Introduction: World Fairs, Exhibitions and Anthropology

Revisiting Contexts of Post-colonialism

in Anthropological Journal of European Cultures
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Patrícia Ferraz de Matos Instituto de Ciências Sociais, Universidade de Lisboa, Portugal patricia_matos@ics.ulisboa.pt

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Hande Birkalan-Gedik Institut für Kulturanthropologie und Europäische Ethnologie, Goethe-Universität, Frankfurt am Main, Germany birkalan-gedik@em.uni-frankfurt.de

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Andrés Barrera-González Universidad Complutense de Madrid, Spain abarrera@cps.ucm.es

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Pegi Vail Center for Media Culture and History, New York University, US pegivail@nyu.edu

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Abstract

World fairs and exhibitions served as important venues for empires to showcase their industrial and technological achievements. Moreover, they also presented ‘civilisational models’ that portrayed Europeans as the most advanced and sophisticated and depicted the distant inhabitants as exotic and primitive. In portraying distant peoples, these contrasts were evident through their dress styles, dance, music, and performance of daily customs, but most noticeably, through their skin colours. With five articles focusing on world fairs and exhibitions in diverse locations and times, this special issue raises questions about the display and showcasing of humans that are still pertinent to the current contexts of anthropology. The articles call for ‘decolonising’ thoughts, discourses, and practices in political and public space in displaying contemporary cultures. While acknowledging the problematics and limits of ‘decolonisation’ itself, the articles reassess through a critical lens the connections between fairs and exhibitions in the early days of anthropology.

Great fairs, associated or not with religious festivals, dates to medieval times, but later they spread internationally. Having been held since the 1790s in Europe on different occasions, including the coronation of kings, world fairs expanded to the New World to celebrate industrialisation, modernity, and the achievements of the Western nations in imperial-colonial metropolises. Inspired by Marcel Mauss, Burton Benedict (1983) characterised world fairs as enormous potlatches and ritual feasts of wealth and power (Matos 2014: 1). With five articles focusing on diverse, less-mapped territories, this special issue examines various aspects of world fairs and other great exhibitions in the past and the repercussions they may still have on late twentieth and early twenty-first century exhibitions (Griffiths 2002; Kirshenblatt-Gimblett 1998; Stocking 1988).

Since the eighteenth century, world fairs and industrial expositions, as specific ‘knowledge formats’ (Färber 2006) that had global claims (Finnegan and Wright 2015), have increasingly became influential on different layers of societies, including the patrons and supporters, as well as the educated elite. These spaces for the organised display of objects and people that emerged from the eighteenth to the beginning of the twentieth century, in tandem with the rise of industrial capitalism, have changed the representational landscape in the process. It is customarily accepted that the phenomenon of fairs and exhibitions, which took place in several metropoles, began with the International Exhibition held in 1851 at the Crystal Palace in London (The Great Exhibition of the Works of Industry of All Nations), which was followed by the 1853 Crystal Palace Fair in New York and by several others. In many ways, London 1851 was the beginning of a new exhibition model: the colonial exhibition ‘which almost always featured the presence of indigenous human beings’ (Sánchez-Gómez 2013: 3), seeking to highlight the progress and achievements made by the organising cities, nations, and empires. Human beings, in this sense, became part of the larger colonial enterprise pridefully exhibiting collections of ethnographic objects acquired (or stolen) from around the world. Ostensibly, products displayed were arranged in such a way to show the assumed hierarchy between the industrial and ‘primitive’ societies in terms of economic, technological, and social characteristics. These evolutionary ideas were often associated with a scale constructed from skin colour (in terms of a chromatic spectrum) and were not only reproduced in world fairs and exhibitions but also supported by anthropological theory and popular consciousness (Matos 2013).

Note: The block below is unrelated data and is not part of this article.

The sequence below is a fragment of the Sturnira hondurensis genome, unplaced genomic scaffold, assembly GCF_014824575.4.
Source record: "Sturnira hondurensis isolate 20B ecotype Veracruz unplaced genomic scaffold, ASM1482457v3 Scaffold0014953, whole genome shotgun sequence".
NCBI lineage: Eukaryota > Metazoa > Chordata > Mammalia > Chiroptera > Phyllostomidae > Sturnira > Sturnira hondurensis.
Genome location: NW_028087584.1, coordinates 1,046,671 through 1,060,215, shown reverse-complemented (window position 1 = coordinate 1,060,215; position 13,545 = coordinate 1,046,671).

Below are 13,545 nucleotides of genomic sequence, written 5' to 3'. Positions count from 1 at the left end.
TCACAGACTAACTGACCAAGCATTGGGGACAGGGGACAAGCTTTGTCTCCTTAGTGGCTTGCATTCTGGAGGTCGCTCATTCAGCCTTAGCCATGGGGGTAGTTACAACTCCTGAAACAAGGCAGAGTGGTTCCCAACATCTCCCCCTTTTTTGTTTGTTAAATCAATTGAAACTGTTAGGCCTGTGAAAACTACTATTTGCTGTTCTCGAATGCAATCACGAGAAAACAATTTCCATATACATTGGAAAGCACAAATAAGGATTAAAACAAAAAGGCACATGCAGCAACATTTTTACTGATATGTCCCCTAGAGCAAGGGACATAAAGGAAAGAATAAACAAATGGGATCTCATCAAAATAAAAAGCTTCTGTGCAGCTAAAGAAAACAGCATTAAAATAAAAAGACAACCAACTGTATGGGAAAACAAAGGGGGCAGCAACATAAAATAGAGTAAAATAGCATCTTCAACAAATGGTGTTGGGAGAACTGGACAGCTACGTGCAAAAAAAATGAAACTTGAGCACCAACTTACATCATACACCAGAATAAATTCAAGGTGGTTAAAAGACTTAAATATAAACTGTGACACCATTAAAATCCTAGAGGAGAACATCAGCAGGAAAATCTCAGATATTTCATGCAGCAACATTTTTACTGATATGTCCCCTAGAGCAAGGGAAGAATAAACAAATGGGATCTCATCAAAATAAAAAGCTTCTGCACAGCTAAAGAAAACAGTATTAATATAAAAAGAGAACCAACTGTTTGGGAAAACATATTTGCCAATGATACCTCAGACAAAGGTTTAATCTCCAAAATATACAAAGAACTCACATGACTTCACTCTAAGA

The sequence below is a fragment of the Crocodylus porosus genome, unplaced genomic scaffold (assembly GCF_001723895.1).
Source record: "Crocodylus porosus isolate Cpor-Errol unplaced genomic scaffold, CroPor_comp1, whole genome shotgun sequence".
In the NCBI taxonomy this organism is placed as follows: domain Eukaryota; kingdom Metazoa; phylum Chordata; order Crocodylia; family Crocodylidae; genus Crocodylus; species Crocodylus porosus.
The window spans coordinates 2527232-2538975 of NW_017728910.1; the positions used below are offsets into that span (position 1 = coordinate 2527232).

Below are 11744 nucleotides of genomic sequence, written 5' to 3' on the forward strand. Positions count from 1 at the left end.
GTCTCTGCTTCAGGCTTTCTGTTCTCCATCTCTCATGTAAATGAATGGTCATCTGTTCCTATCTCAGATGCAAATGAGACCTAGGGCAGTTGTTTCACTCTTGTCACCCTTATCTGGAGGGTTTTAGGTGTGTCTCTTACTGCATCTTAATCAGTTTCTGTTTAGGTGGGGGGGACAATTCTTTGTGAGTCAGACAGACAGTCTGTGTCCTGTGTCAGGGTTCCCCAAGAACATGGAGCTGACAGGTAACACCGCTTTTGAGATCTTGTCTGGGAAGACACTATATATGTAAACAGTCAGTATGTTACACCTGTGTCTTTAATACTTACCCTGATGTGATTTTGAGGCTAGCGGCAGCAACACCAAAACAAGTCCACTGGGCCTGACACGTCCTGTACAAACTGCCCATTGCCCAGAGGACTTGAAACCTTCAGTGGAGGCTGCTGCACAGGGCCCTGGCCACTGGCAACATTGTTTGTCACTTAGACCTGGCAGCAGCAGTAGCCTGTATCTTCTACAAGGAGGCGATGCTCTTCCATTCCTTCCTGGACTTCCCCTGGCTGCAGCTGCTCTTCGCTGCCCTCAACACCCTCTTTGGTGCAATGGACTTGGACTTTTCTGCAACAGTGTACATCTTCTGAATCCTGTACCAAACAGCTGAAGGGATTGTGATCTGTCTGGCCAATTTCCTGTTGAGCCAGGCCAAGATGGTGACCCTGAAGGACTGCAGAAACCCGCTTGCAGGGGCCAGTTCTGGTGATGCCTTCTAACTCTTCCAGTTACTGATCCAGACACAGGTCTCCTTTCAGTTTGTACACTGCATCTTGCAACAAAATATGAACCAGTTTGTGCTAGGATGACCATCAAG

World fairs and exhibitions, a phenomenon that lasted until the Second World War, became platforms whereby people of religious missions and other socially or economically prominent figures such as businessmen collaborated, or at least interacted with one and the other. They became important popular culture genres both for anthropologists and other actors, as they were simultaneously embedded in great logistic investments. In the case of international exhibitions, several countries competed among themselves. At the same time, the participating hosts and organising nations expected compensations in terms of the exhibits’ worldwide publicity and achievements. Therefore, it is no surprise that wealthy individuals, institutions, and museums infused the fairs with elements of trade and business, shaping several aspects of society, like art-and-design education, tourism, and international trade (Davis 2008: 13–14). Prominently, they influenced developments in architecture, music, visual arts, urban planning, consumption, and mass entertainment; as well as the ‘coalescence’ and institutionalisation of anthropology as an academic discipline in certain cases (Hinsley and Wilcox 2016; L'Estoile 2004).